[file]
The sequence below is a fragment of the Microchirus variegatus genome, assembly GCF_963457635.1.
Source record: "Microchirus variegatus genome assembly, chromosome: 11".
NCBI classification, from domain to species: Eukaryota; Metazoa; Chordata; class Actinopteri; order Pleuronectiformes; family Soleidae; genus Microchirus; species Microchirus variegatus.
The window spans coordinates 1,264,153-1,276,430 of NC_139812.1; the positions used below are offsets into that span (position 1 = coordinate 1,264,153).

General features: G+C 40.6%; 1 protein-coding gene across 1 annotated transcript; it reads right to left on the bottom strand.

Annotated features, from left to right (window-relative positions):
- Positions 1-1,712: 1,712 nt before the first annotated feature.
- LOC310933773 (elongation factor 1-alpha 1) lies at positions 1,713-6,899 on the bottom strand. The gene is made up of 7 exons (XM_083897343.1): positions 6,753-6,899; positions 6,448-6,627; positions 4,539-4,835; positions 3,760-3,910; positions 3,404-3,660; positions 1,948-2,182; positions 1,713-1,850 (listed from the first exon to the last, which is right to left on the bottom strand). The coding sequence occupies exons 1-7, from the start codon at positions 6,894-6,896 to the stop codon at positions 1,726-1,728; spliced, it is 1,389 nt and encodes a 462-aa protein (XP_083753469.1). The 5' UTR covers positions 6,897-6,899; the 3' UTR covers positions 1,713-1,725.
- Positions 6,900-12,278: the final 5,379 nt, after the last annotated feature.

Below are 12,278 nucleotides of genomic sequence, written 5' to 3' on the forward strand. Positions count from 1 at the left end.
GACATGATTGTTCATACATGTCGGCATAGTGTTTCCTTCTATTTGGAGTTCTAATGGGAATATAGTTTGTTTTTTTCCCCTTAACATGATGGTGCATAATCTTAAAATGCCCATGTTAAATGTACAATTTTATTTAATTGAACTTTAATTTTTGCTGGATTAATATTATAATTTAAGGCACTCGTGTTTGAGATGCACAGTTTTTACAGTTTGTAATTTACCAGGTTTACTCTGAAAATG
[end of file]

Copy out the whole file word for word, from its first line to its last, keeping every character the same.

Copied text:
The sequence below is a fragment of the Microchirus variegatus genome, assembly GCF_963457635.1.
Source record: "Microchirus variegatus genome assembly, chromosome: 11".
NCBI classification, from domain to species: Eukaryota; Metazoa; Chordata; class Actinopteri; order Pleuronectiformes; family Soleidae; genus Microchirus; species Microchirus variegatus.
The window spans coordinates 1,264,153-1,276,430 of NC_139812.1; the positions used below are offsets into that span (position 1 = coordinate 1,264,153).

General features: G+C 40.6%; 1 protein-coding gene across 1 annotated transcript; it reads right to left on the bottom strand.

Annotated features, from left to right (window-relative positions):
- Positions 1-1,712: 1,712 nt before the first annotated feature.
- LOC310933773 (elongation factor 1-alpha 1) lies at positions 1,713-6,899 on the bottom strand. The gene is made up of 7 exons (XM_083897343.1): positions 6,753-6,899; positions 6,448-6,627; positions 4,539-4,835; positions 3,760-3,910; positions 3,404-3,660; positions 1,948-2,182; positions 1,713-1,850 (listed from the first exon to the last, which is right to left on the bottom strand). The coding sequence occupies exons 1-7, from the start codon at positions 6,894-6,896 to the stop codon at positions 1,726-1,728; spliced, it is 1,389 nt and encodes a 462-aa protein (XP_083753469.1). The 5' UTR covers positions 6,897-6,899; the 3' UTR covers positions 1,713-1,725.
- Positions 6,900-12,278: the final 5,379 nt, after the last annotated feature.

Below are 12,278 nucleotides of genomic sequence, written 5' to 3' on the forward strand. Positions count from 1 at the left end.
GACATGATTGTTCATACATGTCGGCATAGTGTTTCCTTCTATTTGGAGTTCTAATGGGAATATAGTTTGTTTTTTTCCCCTTAACATGATGGTGCATAATCTTAAAATGCCCATGTTAAATGTACAATTTTATTTAATTGAACTTTAATTTTTGCTGGATTAATATTATAATTTAAGGCACTCGTGTTTGAGATGCACAGTTTTTACAGTTTGTAATTTACCAGGTTTACTCTGAAAATG